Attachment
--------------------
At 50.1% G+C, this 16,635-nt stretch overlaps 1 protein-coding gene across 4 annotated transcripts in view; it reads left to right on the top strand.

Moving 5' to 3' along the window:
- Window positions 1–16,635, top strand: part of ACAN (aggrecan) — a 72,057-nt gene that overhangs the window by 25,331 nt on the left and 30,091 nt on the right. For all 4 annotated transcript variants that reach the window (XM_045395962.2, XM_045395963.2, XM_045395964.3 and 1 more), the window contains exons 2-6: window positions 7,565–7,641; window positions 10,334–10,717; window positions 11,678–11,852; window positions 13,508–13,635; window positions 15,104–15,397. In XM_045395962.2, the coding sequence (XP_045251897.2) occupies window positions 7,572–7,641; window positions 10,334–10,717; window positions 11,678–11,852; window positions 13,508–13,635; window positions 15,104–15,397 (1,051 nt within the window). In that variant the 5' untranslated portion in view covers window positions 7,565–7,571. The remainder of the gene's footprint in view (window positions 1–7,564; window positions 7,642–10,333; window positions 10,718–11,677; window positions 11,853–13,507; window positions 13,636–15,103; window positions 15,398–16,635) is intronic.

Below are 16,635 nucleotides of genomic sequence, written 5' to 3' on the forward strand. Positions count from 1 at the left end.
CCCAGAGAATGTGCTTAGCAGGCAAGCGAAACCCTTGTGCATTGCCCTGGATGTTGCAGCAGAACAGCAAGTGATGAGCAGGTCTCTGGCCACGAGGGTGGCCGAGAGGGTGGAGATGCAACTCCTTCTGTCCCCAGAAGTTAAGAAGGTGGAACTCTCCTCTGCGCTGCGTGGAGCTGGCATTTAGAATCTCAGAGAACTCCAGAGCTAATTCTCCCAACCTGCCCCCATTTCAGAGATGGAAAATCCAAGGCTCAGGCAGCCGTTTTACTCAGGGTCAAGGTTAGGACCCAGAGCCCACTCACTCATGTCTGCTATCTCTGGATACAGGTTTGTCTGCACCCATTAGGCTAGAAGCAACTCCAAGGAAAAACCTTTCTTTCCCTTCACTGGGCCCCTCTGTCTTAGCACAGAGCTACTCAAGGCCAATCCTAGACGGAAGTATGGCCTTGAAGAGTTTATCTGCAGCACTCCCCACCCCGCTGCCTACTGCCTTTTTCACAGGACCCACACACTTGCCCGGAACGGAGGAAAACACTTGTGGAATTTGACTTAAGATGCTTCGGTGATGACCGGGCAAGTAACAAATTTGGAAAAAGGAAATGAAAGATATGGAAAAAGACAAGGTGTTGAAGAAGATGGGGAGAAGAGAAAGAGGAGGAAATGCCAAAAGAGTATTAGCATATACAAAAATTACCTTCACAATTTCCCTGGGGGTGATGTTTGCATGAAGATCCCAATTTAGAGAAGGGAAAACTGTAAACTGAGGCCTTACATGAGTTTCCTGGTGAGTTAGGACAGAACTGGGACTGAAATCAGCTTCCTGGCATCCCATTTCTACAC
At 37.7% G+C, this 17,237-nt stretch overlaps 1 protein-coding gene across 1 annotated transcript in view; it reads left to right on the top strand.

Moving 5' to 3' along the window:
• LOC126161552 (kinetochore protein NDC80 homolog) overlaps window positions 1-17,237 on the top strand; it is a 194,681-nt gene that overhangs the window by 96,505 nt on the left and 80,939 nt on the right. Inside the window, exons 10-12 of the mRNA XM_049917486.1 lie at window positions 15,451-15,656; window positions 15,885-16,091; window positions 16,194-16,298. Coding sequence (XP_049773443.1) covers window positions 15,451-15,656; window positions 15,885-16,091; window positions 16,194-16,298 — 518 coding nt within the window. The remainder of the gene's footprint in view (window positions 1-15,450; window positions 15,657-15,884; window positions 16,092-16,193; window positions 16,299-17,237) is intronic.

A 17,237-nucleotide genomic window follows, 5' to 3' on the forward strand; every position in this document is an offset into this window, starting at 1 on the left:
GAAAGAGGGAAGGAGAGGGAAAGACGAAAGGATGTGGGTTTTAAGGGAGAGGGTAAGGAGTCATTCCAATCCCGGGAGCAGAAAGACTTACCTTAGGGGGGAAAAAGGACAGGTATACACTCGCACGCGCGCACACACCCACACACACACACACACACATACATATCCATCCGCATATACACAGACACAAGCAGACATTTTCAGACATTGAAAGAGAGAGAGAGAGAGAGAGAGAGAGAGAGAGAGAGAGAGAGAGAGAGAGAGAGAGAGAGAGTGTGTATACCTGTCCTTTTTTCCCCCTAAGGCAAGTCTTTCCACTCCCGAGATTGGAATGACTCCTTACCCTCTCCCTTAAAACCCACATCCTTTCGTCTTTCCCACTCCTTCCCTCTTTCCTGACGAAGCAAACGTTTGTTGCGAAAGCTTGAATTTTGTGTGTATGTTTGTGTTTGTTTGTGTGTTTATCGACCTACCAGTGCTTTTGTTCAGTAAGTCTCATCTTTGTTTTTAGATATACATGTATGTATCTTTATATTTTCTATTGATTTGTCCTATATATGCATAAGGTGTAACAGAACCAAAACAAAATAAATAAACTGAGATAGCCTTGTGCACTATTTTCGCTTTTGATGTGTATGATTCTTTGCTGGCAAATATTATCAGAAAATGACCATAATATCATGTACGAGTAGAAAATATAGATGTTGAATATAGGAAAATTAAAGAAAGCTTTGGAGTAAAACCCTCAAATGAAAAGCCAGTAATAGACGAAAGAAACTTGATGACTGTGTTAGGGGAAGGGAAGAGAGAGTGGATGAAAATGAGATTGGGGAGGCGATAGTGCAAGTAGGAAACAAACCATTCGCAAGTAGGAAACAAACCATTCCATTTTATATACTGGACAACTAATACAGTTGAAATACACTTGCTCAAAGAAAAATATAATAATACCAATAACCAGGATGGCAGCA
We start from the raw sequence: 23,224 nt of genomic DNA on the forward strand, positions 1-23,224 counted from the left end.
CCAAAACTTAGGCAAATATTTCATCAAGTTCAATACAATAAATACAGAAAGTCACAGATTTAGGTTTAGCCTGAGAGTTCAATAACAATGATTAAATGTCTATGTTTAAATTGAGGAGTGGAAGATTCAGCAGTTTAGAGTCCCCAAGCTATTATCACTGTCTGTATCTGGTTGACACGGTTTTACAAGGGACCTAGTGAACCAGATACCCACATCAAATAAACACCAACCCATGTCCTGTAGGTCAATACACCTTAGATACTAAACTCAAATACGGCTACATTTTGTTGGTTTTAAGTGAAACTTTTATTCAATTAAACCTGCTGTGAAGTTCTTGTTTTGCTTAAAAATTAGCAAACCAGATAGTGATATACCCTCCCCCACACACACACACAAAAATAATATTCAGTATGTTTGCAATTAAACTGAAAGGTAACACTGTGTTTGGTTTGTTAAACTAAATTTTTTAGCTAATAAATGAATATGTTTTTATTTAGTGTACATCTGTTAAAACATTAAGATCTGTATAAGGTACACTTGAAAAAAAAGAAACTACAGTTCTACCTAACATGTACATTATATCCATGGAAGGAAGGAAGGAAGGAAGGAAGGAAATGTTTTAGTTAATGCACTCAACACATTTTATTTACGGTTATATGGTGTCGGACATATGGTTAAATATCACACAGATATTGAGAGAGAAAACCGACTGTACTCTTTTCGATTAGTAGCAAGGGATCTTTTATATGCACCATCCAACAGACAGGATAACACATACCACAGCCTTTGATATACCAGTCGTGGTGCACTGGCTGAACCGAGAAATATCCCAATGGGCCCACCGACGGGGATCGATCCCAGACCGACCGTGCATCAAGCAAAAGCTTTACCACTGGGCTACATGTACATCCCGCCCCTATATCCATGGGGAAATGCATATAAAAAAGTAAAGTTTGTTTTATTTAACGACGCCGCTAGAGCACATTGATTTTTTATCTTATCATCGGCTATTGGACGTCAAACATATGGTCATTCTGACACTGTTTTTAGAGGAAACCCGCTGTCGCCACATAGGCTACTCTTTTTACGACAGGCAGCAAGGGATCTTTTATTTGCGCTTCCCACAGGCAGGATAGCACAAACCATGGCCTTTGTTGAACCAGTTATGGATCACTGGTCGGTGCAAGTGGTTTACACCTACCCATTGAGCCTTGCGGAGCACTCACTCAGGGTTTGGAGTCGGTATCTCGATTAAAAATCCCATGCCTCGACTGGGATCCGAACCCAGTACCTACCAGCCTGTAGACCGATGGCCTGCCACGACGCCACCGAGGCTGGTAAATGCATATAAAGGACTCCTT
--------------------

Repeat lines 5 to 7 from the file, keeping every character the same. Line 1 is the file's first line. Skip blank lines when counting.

CCCAGAGAATGTGCTTAGCAGGCAAGCGAAACCCTTGTGCATTGCCCTGGATGTTGCAGCAGAACAGCAAGTGATGAGCAGGTCTCTGGCCACGAGGGTGGCCGAGAGGGTGGAGATGCAACTCCTTCTGTCCCCAGAAGTTAAGAAGGTGGAACTCTCCTCTGCGCTGCGTGGAGCTGGCATTTAGAATCTCAGAGAACTCCAGAGCTAATTCTCCCAACCTGCCCCCATTTCAGAGATGGAAAATCCAAGGCTCAGGCAGCCGTTTTACTCAGGGTCAAGGTTAGGACCCAGAGCCCACTCACTCATGTCTGCTATCTCTGGATACAGGTTTGTCTGCACCCATTAGGCTAGAAGCAACTCCAAGGAAAAACCTTTCTTTCCCTTCACTGGGCCCCTCTGTCTTAGCACAGAGCTACTCAAGGCCAATCCTAGACGGAAGTATGGCCTTGAAGAGTTTATCTGCAGCACTCCCCACCCCGCTGCCTACTGCCTTTTTCACAGGACCCACACACTTGCCCGGAACGGAGGAAAACACTTGTGGAATTTGACTTAAGATGCTTCGGTGATGACCGGGCAAGTAACAAATTTGGAAAAAGGAAATGAAAGATATGGAAAAAGACAAGGTGTTGAAGAAGATGGGGAGAAGAGAAAGAGGAGGAAATGCCAAAAGAGTATTAGCATATACAAAAATTACCTTCACAATTTCCCTGGGGGTGATGTTTGCATGAAGATCCCAATTTAGAGAAGGGAAAACTGTAAACTGAGGCCTTACATGAGTTTCCTGGTGAGTTAGGACAGAACTGGGACTGAAATCAGCTTCCTGGCATCCCATTTCTACAC
At 37.7% G+C, this 17,237-nt stretch overlaps 1 protein-coding gene across 1 annotated transcript in view; it reads left to right on the top strand.

Moving 5' to 3' along the window: